Katherine Howard: A New History, by Conor Byrne
The world of the Plantagenets and Tudors has been enriched by a new, young author, Conor Byrne. In this his first book, Katherine Howard: A New History, he looks at the life and short royal career of the fifth wife of Henry VIII. As a 16-year-old, Katherine married the 49-year-old king in July 1540. Less than two years later, accused of adultery with Francis Dereham and Thomas Culpepper, she was executed on Henry’s orders.
Byrne looks at this sad story through the lens of gender politics. Using 16th century views of female sexuality, influence and power, he paints a picture of Katherine strikingly at odds with that portrayed by many historians.
The early chapters, admittedly, could have benefitted greatly from a rigorous editor. The author is all too susceptible to proving much that does not need to be proven. Many of his remarks will not come as a revelation to the thoughtful Tudor enthusiast (or even to those who simply viewed “The Tudors”). Phrases such as “… it is likely Norfolk counselled his niece [Anne Boleyn] on the necessity of bearing Henry VIII a male heir,” are far too simplistic. Anne Boleyn certainly didn’t need her uncle’s advice to understand the necessity of providing Henry with a son.
Byrne is also prone to “over interpreting” historical documents. He makes, for instance, a compelling case that Katherine’s sexual relationship with Francis Dereham, well before her marriage to Henry VIII, was not a love affair but the predatory harassment and victimization of a vulnerable young girl by an older man. When, however, an anonymous warning of her misbehavior is sent to Katherine’s guardian, her grandmother, the Dowager Duchess of Norfolk, telling the Duchess that she should visit her gentlewomen’s chamber where “you shall see that which shall displease you,” Byrne strays. Surely, the Duchess would have been displeased enough to find Katherine entangled (literally) with a man without additional speculation that the warning also implied imaginative and unacceptable sexual positions.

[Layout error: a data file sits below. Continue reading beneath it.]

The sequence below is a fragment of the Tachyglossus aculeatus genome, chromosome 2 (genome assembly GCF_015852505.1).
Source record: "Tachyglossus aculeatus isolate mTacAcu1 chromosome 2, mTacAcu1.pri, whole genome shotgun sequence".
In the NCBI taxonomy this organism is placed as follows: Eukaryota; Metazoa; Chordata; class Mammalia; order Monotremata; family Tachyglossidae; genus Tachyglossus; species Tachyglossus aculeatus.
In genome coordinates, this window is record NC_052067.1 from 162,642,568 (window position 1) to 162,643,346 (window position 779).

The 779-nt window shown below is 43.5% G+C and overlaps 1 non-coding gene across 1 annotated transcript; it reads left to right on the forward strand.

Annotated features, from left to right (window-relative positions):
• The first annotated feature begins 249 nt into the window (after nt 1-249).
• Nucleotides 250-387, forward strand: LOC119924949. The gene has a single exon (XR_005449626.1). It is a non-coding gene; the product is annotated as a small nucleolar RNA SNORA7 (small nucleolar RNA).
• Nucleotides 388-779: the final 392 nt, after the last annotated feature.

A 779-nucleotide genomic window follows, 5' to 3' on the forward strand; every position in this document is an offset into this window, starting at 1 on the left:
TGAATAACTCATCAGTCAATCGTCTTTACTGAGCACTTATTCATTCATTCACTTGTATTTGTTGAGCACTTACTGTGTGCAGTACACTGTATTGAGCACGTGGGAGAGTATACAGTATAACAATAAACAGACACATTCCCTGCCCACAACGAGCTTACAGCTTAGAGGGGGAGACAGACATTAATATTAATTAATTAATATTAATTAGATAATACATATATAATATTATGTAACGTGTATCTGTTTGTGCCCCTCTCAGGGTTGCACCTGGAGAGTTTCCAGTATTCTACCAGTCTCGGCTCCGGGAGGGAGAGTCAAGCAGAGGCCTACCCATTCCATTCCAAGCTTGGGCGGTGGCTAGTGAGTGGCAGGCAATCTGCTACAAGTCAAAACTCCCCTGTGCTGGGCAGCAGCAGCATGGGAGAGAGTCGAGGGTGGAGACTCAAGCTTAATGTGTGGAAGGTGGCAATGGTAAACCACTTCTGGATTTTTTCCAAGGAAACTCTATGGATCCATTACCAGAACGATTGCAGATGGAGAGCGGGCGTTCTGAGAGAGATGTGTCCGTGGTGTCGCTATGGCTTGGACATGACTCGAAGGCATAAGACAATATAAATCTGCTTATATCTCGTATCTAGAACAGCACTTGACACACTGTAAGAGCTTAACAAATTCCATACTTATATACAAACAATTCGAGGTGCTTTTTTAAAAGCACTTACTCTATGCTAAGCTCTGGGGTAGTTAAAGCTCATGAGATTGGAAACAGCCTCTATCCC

The overriding question of Katherine Howard’s life is, of course, just what did she think she was doing, married to Henry VIII but entangling herself with Thomas Culpepper? Byrne’s answer is that Katherine was engaged in the game of courtly love so prevalent at the Tudor court. Well-regulated and often non-physical, and thus seemingly “safe,” this stylized form of romance may indeed have been attractive to a woman traumatized by her earlier coercive experiences. While Byrne’s analysis of Katherine’s supposed “love letter” to Culpepper is masterful, the question nevertheless remains. Between Henry’s marital history and her own unhappy experiences with men, it is difficult to fathom how any woman could have opened herself up to such danger.
Byrne presents a vivid picture of Katherine as a Queen, totally unprepared for her role, who nevertheless strove to fulfill her responsibilities – not just to bear children, but to intercede, provide patronage, and manage her household. She did not, of course, succeed. Her failure, however, as Byrne clearly shows, was not that she was a giddy, greedy, air-headed, licentious girl who reaped what she had sown. Rather, Katherine was a victim – and not only of Henry and every other man in her life, but of her own grandmother, who neglected to provide the most basic of needs, a safe environment for a growing girl.
Byrne also posits an interesting solution to one minor historical mystery. Both Culpepper and Dereham were convicted of adultery with Queen Katherine, although Dereham’s contact was before her marriage. While Culpepper was given the relatively clean death of decapitation, however, Dereham suffered a lengthy and brutal execution. Byrne raises the possibility that Dereham’s fate was Henry VIII’s (unstated) retribution for Dereham’s violation of an underage girl. If so, it could only be that Henry was taking vengeance on account of his own sense of betrayal.
There is nothing in the entire tragic saga of this young queen’s life and death that indicates that Henry (or any of the other men involved) ever actually cared for Katherine’s well being.
Three and a half stars for an interesting first book, raised to four stars in expectation of yet more original analyses of Tudor and Plantagenet queens. (I understand Isabella of France is now under consideration!)